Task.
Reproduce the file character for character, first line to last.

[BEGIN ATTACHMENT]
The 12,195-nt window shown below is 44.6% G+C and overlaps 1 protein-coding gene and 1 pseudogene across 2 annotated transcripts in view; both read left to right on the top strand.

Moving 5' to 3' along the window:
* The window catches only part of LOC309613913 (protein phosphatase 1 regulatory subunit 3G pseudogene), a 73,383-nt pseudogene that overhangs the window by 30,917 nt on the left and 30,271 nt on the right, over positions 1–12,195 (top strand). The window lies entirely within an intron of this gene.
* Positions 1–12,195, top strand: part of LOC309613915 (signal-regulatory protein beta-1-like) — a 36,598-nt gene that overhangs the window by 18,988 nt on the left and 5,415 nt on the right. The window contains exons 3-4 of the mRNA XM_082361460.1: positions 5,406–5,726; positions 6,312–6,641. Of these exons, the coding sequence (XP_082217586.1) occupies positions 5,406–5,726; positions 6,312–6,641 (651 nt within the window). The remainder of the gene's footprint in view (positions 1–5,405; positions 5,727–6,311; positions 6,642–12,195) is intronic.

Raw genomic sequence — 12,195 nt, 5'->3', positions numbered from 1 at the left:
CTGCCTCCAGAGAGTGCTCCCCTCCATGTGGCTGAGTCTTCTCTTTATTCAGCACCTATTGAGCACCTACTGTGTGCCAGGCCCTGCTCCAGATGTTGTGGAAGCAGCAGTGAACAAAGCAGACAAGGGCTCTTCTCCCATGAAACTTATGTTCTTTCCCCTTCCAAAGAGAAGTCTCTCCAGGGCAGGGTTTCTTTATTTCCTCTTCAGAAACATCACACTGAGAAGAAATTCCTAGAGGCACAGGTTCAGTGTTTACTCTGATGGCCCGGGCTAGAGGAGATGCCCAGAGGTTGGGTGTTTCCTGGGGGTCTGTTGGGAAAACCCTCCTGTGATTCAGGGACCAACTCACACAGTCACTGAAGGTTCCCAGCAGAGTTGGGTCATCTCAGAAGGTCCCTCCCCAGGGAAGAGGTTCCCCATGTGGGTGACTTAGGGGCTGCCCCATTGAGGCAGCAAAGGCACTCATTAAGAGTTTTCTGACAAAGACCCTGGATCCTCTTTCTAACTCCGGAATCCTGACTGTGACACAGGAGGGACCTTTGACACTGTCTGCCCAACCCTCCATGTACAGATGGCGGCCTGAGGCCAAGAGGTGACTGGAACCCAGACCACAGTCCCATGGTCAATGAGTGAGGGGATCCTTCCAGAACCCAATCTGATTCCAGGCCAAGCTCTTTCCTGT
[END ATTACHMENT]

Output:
The 12,195-nt window shown below is 44.6% G+C and overlaps 1 protein-coding gene and 1 pseudogene across 2 annotated transcripts in view; both read left to right on the top strand.

Moving 5' to 3' along the window:
* The window catches only part of LOC309613913 (protein phosphatase 1 regulatory subunit 3G pseudogene), a 73,383-nt pseudogene that overhangs the window by 30,917 nt on the left and 30,271 nt on the right, over positions 1–12,195 (top strand). The window lies entirely within an intron of this gene.
* Positions 1–12,195, top strand: part of LOC309613915 (signal-regulatory protein beta-1-like) — a 36,598-nt gene that overhangs the window by 18,988 nt on the left and 5,415 nt on the right. The window contains exons 3-4 of the mRNA XM_082361460.1: positions 5,406–5,726; positions 6,312–6,641. Of these exons, the coding sequence (XP_082217586.1) occupies positions 5,406–5,726; positions 6,312–6,641 (651 nt within the window). The remainder of the gene's footprint in view (positions 1–5,405; positions 5,727–6,311; positions 6,642–12,195) is intronic.

Raw genomic sequence — 12,195 nt, 5'->3', positions numbered from 1 at the left:
CTGCCTCCAGAGAGTGCTCCCCTCCATGTGGCTGAGTCTTCTCTTTATTCAGCACCTATTGAGCACCTACTGTGTGCCAGGCCCTGCTCCAGATGTTGTGGAAGCAGCAGTGAACAAAGCAGACAAGGGCTCTTCTCCCATGAAACTTATGTTCTTTCCCCTTCCAAAGAGAAGTCTCTCCAGGGCAGGGTTTCTTTATTTCCTCTTCAGAAACATCACACTGAGAAGAAATTCCTAGAGGCACAGGTTCAGTGTTTACTCTGATGGCCCGGGCTAGAGGAGATGCCCAGAGGTTGGGTGTTTCCTGGGGGTCTGTTGGGAAAACCCTCCTGTGATTCAGGGACCAACTCACACAGTCACTGAAGGTTCCCAGCAGAGTTGGGTCATCTCAGAAGGTCCCTCCCCAGGGAAGAGGTTCCCCATGTGGGTGACTTAGGGGCTGCCCCATTGAGGCAGCAAAGGCACTCATTAAGAGTTTTCTGACAAAGACCCTGGATCCTCTTTCTAACTCCGGAATCCTGACTGTGACACAGGAGGGACCTTTGACACTGTCTGCCCAACCCTCCATGTACAGATGGCGGCCTGAGGCCAAGAGGTGACTGGAACCCAGACCACAGTCCCATGGTCAATGAGTGAGGGGATCCTTCCAGAACCCAATCTGATTCCAGGCCAAGCTCTTTCCTGT